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Old 01-08-2013, 02:39 AM   #1
triskelion
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Default Too late to prime?

I've heard that if you allow your beer too much time in the fermenter before bottling then the yeast will eventually die off. Is this true? and does it mean that I wouldn't be able to carbonate by priming it? I made an all grain last year that came out completely flat and it spent about a month all together in the primary and secondary, although it was crystal clear. I've took a step back and decided to make a coopers kit and don't want to end up with flat beer again.


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Old 01-08-2013, 02:43 AM   #2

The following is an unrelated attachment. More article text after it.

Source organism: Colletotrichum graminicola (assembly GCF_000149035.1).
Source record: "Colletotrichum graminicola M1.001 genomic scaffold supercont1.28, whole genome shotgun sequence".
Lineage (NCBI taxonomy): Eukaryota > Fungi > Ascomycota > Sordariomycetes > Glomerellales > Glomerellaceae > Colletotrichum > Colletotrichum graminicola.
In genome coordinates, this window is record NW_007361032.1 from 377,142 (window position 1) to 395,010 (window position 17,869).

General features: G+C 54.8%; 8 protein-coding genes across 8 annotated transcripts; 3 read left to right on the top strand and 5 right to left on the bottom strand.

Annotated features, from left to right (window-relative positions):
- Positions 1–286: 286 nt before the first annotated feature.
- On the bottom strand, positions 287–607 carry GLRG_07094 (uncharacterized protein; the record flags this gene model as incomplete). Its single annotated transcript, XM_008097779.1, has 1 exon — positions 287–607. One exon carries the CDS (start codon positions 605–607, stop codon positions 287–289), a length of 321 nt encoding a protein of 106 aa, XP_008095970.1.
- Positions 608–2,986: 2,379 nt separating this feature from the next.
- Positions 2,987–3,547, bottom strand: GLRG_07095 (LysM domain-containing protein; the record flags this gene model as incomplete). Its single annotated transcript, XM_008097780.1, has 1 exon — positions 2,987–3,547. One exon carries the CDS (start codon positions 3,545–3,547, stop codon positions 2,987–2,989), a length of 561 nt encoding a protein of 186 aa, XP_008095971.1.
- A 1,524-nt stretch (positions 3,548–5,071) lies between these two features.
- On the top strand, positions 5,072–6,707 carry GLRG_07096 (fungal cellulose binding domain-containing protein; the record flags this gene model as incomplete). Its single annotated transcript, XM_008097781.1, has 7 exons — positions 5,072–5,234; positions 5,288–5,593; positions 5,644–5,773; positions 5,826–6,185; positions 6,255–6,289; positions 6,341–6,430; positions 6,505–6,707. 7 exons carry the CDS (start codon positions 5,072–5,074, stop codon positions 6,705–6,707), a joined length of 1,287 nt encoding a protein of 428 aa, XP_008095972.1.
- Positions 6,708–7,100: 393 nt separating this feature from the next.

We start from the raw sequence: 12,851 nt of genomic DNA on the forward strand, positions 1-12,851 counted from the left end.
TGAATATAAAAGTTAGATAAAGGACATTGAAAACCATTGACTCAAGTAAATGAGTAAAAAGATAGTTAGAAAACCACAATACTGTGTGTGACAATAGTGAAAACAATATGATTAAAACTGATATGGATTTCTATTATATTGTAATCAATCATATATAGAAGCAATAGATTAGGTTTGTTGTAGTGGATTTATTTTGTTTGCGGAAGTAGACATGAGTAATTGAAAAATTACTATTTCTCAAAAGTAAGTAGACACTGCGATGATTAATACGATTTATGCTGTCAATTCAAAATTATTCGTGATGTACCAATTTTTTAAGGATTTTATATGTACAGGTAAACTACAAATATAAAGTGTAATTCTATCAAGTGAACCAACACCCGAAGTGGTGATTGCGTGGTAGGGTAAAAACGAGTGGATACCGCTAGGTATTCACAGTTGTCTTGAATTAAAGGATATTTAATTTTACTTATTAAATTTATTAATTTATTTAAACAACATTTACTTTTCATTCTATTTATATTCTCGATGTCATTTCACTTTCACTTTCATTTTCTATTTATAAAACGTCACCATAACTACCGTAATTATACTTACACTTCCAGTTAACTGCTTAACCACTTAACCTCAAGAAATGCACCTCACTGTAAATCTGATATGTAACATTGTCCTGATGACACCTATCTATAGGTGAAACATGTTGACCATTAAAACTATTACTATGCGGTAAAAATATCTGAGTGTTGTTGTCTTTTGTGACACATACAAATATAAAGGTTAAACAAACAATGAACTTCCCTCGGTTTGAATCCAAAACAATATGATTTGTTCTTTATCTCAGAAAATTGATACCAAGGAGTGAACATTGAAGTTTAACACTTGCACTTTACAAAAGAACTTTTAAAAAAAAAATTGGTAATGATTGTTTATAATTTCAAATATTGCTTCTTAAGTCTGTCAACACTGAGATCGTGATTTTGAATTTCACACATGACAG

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Quote:
Originally Posted by triskelion View Post
I've heard that if you allow your beer too much time in the fermenter before bottling then the yeast will eventually die off. Is this true? and does it mean that I wouldn't be able to carbonate by priming it? I made an all grain last year that came out completely flat and it spent about a month all together in the primary and secondary, although it was crystal clear. I've took a step back and decided to make a coopers kit and don't want to end up with flat beer again.
It takes a VERY long time for this to happen. Unless you have a massively high ABV, most beers will carb up just fine, even after months in primary/secondary.